Uganda races to contain deadly Ebola outbreak

NAIROBI, Kenya – An outbreak of Ebola in Uganda, caused by a strain of the virus with no approved vaccine or treatment, is sparking fear across East Africa, as authorities race to contain the virus that has caused 35 confirmed infections and 7 deaths.

Scientists and health officials are now pushing to start clinical trials for two experimental vaccines to protect against this strain, which originated in Sudan in 1976. Although a vaccine is available. Ebola is relatively new and powerful, they offer no protection from the Sudan strain – complicated efforts to quickly quell the epidemic before it overburdens the nation’s fragile health care system.

In central Uganda, where cases have been reported, at least six health workers have contracted the virus, prompting some of their colleagues to ask to move elsewhere. Parents, concerned their children will contract the highly contagious virus, are pulling them out of school. And in a country that has faced multiple Ebola outbreaks since it reported its first case in 2000, concerns persist that another fast-spreading virus could lead to restrictions that would devastating an economy still reeling from the shutdown of the coronavirus.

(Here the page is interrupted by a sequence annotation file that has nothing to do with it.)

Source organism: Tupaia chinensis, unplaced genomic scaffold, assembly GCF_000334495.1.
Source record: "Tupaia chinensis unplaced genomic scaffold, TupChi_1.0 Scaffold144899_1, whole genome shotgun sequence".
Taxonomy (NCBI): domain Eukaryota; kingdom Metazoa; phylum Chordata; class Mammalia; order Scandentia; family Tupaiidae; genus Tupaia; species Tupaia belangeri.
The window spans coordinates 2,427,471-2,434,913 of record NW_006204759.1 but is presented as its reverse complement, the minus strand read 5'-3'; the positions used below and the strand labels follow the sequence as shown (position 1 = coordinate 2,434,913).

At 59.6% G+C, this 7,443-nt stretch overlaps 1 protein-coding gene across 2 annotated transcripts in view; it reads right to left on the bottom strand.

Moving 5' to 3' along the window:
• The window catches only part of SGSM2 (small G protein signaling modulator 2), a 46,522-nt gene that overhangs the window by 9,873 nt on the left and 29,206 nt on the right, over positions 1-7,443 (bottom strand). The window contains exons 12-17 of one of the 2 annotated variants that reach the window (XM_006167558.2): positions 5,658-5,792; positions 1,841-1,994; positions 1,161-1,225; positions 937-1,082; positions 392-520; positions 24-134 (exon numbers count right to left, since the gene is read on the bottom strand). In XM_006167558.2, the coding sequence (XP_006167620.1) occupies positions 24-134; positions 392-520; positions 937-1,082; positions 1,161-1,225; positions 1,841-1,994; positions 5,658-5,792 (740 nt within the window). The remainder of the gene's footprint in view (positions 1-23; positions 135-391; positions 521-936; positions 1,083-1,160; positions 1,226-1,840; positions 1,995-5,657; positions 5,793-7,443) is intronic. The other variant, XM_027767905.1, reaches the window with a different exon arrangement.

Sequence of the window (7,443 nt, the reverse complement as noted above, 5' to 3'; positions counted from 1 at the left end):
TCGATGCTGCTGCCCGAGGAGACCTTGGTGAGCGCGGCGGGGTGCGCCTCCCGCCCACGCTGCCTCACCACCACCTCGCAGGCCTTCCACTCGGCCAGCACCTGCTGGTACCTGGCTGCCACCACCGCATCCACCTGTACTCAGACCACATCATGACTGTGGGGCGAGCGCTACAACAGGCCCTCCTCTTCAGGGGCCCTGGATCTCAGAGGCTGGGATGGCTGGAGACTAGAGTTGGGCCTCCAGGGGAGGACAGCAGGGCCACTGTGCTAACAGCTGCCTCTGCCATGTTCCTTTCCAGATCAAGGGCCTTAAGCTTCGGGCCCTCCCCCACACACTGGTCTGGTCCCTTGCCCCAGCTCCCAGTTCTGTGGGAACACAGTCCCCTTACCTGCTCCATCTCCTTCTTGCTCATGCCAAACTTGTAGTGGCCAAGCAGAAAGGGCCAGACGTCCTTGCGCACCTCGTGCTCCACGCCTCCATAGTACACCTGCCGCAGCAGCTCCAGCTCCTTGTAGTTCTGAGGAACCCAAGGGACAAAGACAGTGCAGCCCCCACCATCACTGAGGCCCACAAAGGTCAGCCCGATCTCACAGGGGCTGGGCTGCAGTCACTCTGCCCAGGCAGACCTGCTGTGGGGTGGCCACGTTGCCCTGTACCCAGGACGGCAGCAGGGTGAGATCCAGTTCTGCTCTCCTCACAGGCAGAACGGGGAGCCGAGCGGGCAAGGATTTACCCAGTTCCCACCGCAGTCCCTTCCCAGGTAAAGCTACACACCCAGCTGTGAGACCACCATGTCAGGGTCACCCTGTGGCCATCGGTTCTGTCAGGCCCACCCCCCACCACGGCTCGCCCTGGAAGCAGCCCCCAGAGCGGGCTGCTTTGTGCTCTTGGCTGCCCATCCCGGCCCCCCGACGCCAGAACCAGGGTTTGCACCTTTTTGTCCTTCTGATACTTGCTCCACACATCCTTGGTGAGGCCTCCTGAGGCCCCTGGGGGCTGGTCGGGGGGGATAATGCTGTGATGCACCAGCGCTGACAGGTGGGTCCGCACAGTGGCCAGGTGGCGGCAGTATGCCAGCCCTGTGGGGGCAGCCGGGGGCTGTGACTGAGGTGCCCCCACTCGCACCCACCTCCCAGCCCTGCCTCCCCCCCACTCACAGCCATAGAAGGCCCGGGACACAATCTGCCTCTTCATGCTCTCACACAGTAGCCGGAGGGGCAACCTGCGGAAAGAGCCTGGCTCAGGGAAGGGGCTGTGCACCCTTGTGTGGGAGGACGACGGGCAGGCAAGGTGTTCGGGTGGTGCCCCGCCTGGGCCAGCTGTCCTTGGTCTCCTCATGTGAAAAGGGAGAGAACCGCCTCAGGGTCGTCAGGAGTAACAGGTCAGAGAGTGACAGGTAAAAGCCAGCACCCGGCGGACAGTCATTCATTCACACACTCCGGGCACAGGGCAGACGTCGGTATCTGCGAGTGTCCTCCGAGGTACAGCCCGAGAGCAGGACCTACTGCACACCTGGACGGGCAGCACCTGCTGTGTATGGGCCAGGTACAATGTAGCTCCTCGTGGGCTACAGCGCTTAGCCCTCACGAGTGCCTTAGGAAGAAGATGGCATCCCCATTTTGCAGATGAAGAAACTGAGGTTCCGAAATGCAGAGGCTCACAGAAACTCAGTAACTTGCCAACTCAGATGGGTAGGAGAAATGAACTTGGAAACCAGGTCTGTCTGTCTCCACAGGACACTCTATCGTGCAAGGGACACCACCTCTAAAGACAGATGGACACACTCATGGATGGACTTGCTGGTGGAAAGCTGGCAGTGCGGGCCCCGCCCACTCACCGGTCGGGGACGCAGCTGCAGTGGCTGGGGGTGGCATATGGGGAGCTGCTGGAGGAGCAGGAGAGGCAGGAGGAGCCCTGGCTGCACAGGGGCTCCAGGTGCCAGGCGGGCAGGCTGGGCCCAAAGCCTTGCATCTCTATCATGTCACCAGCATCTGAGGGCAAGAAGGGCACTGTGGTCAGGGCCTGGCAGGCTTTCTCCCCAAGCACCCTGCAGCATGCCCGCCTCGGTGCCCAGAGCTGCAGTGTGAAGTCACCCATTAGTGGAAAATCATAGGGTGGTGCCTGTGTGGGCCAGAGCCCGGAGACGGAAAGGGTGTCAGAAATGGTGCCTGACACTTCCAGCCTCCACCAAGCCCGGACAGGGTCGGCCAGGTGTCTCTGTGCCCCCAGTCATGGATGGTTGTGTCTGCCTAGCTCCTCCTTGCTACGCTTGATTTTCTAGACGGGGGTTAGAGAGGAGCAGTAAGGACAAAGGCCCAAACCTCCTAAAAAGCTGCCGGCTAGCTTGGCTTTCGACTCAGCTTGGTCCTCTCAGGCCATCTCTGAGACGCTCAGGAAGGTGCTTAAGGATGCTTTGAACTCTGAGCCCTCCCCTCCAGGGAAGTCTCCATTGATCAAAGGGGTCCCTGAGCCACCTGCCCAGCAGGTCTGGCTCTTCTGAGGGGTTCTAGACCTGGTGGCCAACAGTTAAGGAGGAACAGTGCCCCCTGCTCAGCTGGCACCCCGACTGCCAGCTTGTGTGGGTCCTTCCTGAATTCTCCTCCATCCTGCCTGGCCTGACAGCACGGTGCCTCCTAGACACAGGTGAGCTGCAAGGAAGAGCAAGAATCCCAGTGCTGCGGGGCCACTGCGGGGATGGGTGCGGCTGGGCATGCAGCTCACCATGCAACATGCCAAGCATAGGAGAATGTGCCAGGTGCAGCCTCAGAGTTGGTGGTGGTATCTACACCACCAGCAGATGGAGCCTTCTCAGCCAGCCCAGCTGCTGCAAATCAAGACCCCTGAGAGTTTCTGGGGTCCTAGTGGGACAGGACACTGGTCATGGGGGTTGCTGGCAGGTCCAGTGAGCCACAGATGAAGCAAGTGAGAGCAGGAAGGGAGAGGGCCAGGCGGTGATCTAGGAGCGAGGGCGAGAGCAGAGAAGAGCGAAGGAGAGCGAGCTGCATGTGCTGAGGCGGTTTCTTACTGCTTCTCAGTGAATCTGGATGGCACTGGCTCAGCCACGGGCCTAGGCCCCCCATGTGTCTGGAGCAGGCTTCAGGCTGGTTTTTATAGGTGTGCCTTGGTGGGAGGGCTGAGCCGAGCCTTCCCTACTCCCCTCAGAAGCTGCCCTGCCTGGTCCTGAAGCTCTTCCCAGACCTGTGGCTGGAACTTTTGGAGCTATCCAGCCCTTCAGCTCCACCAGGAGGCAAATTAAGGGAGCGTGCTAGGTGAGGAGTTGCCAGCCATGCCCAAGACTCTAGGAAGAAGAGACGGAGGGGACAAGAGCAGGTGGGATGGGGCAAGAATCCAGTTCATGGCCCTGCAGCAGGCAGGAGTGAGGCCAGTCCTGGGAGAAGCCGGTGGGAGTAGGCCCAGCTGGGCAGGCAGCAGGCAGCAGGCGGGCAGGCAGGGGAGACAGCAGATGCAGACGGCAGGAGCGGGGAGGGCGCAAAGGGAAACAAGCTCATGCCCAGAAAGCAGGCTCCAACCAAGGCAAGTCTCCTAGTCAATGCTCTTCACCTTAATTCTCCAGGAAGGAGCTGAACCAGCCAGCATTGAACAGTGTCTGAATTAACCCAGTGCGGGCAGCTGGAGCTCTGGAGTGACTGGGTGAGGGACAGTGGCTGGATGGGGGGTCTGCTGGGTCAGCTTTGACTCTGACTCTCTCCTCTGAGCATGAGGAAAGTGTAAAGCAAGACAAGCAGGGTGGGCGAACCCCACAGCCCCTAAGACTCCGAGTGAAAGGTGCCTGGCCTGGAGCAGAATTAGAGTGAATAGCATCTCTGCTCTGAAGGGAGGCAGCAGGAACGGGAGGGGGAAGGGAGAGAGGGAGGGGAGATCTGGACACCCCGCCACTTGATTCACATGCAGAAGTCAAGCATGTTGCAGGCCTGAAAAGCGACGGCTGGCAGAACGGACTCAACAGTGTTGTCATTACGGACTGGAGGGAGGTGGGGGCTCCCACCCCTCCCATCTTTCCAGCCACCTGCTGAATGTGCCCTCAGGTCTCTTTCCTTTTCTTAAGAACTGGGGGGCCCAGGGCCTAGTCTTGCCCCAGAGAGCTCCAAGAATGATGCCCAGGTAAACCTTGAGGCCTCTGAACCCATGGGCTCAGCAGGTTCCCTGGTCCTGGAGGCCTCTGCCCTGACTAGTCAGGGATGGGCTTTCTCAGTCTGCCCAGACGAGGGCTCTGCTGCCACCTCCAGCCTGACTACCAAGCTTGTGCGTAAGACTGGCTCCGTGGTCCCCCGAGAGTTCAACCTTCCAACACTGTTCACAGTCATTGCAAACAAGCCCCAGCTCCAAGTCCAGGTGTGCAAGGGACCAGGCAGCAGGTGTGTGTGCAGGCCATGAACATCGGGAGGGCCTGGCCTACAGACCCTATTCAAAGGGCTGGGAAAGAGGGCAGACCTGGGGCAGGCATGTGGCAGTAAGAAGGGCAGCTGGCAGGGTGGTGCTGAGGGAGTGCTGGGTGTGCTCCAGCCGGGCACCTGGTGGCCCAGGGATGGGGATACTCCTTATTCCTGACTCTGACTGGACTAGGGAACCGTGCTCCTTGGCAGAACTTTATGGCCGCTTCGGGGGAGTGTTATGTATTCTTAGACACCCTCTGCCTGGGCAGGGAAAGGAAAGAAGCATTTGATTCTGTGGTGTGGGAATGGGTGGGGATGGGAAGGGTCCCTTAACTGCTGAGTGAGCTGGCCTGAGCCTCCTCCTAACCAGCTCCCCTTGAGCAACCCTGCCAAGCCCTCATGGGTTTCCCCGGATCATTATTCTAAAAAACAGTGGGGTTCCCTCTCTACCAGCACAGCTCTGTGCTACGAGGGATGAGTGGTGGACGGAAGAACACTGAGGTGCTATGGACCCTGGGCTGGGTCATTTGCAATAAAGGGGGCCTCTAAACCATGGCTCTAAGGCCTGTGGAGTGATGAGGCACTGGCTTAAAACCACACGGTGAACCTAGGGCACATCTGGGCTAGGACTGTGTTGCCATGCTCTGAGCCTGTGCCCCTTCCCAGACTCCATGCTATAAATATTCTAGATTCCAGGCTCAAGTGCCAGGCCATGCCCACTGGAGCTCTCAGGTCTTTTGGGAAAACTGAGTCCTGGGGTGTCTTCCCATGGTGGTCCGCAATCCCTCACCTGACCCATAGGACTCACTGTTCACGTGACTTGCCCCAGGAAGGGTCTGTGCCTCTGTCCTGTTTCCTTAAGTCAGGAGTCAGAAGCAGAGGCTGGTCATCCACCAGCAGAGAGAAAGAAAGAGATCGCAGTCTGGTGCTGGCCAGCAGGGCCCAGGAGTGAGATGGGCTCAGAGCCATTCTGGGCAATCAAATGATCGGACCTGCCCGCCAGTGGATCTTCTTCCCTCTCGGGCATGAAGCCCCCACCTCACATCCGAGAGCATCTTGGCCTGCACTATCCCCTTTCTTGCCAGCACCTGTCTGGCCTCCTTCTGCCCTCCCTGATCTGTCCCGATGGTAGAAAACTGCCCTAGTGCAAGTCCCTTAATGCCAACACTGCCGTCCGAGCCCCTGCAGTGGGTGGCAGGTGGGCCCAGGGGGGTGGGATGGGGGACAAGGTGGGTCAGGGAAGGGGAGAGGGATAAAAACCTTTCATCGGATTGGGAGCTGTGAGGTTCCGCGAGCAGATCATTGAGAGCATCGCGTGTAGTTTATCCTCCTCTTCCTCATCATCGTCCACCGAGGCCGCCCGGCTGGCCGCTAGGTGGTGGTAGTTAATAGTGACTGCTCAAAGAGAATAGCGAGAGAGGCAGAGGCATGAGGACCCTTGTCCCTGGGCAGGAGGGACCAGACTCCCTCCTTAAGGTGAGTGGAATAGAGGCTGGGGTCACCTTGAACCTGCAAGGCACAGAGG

Yonas Tegegn Woldemariam, the World Health Organization’s representative in Uganda, said in a phone interview: “The whole situation worries me very much.

With the virus spreading to the fourth county on Friday and affecting an area more than 75 miles in radius, “we are at a disadvantage,” he said.

Ebola is a highly contagious disease, transmitted by contact with sick or dead people or animals, causing fever, fatigue, diarrhea, and internal and external bleeding. The 2014-16 outbreak in West Africa was the deadliest Ebola outbreak, killing more than 11,300 people, followed by a 2018 outbreak in the Democratic Republic of Congo that killed 2,280.

So far, Ugandan officials have ruled out issuing a stay-at-home ban or curfew, or restricting movement in schools, markets or houses of worship.